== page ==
Apple’s New iOS Security Feature Could Be More Trouble Than It’s Worth

Find Your iPhone

For forgetful iPhone users, the ‘Find My iPhone’ app is a blessing, with Apple’s official software allowing you to not only find your precious iDevice when you can’t find it under your sofa/amongst your bedclothes/wherever the hell you left it last, but it also boasts the added function of letting you lock it, meaning that even if it has been pilfered from your pocket (or if you really don’t want someone to be able to steal it should they get to your iPhone before you) your phone and the accounts that it’s signed into are more or less fully protected. That lock function is definitely handy when you don’t know where your phone is but when it’s in close proximity to you, quite the opposite might be beneficial as being able to quickly get into your accounts would be a huge plus point. Now, Apple is set to implement that with an iOS security feature that locks (or unlocks) your phone based on where you are.

The information of Apple’s plans comes from a patent filing from the company who explain that as the different places you frequent will cause you to be on different levels of alert, the security that your phone offers should do the same. For example, if you’re at home then your phone could potentially be completely unlocked because you’re in a trusted environment, meanwhile being at work could see your iPhone’s security step it up a bit and being out and about amongst strangers could see it go on maximum lockdown just to be on the safe side.

Apple also said this in its filing,

“Because some locations may be inherently more secure, such as a user’s home or office, these locations may be considered ‘safe’ and require less stringent security. It can be desirable to have decreased security requirements when the mobile device is at a secure location. Conversely, some locations may be considered higher risk or ‘unsecure.’ In these locations, it can be desirable to implement stronger security protections.”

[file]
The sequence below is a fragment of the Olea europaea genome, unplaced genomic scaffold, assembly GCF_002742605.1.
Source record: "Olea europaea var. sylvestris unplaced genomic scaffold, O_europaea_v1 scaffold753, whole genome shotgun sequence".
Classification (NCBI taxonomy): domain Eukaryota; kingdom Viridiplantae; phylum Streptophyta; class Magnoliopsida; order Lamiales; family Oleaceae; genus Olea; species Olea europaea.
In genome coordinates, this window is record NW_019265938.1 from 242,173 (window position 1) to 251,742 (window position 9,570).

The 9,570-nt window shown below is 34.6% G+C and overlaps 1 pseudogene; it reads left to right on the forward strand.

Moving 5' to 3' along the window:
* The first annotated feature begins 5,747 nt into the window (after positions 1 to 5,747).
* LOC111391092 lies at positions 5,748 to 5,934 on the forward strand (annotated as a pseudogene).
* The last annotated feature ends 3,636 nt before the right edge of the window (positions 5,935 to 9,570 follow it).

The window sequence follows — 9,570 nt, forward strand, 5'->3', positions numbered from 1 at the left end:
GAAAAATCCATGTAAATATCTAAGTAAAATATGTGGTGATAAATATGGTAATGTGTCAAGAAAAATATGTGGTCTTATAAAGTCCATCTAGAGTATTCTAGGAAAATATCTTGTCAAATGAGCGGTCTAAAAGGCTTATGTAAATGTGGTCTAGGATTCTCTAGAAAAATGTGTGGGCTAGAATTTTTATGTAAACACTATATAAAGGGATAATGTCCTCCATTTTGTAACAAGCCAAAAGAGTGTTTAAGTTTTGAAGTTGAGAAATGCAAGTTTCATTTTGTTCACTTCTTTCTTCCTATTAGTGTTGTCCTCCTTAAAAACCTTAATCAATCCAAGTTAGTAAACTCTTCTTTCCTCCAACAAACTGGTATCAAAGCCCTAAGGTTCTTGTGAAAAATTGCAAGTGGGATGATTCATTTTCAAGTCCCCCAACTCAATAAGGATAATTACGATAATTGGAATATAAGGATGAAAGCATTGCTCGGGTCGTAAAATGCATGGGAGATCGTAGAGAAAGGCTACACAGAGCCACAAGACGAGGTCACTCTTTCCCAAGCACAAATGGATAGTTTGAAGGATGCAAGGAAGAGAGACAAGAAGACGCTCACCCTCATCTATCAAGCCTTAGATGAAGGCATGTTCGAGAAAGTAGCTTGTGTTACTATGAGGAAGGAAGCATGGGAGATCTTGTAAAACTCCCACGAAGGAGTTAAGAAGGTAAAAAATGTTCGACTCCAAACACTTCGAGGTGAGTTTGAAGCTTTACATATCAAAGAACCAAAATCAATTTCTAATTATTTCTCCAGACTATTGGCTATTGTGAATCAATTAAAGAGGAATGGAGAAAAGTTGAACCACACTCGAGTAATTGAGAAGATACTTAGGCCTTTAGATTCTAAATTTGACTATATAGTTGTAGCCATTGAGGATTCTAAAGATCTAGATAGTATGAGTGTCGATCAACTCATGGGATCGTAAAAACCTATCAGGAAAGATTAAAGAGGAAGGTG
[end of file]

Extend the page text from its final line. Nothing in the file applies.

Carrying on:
There’s little doubt that such a feature could be a positive but it also leads to security issues as the places that users think are safe actually might not be. If you leave your phone on low security and have guests over to your home what happens if they get their hands on your mobile? We’d all like to think that those we invite into our homes would avoid this but when your phone has predetermined that those that you’re around are good people, you leave the device open for hacks or even basic trifling. Apple’s feature is just a patent however and they may actually scrap it before it gets released but for now there are some clear things that the company needs to think about before the feature makes it to our devices.

Source: CBS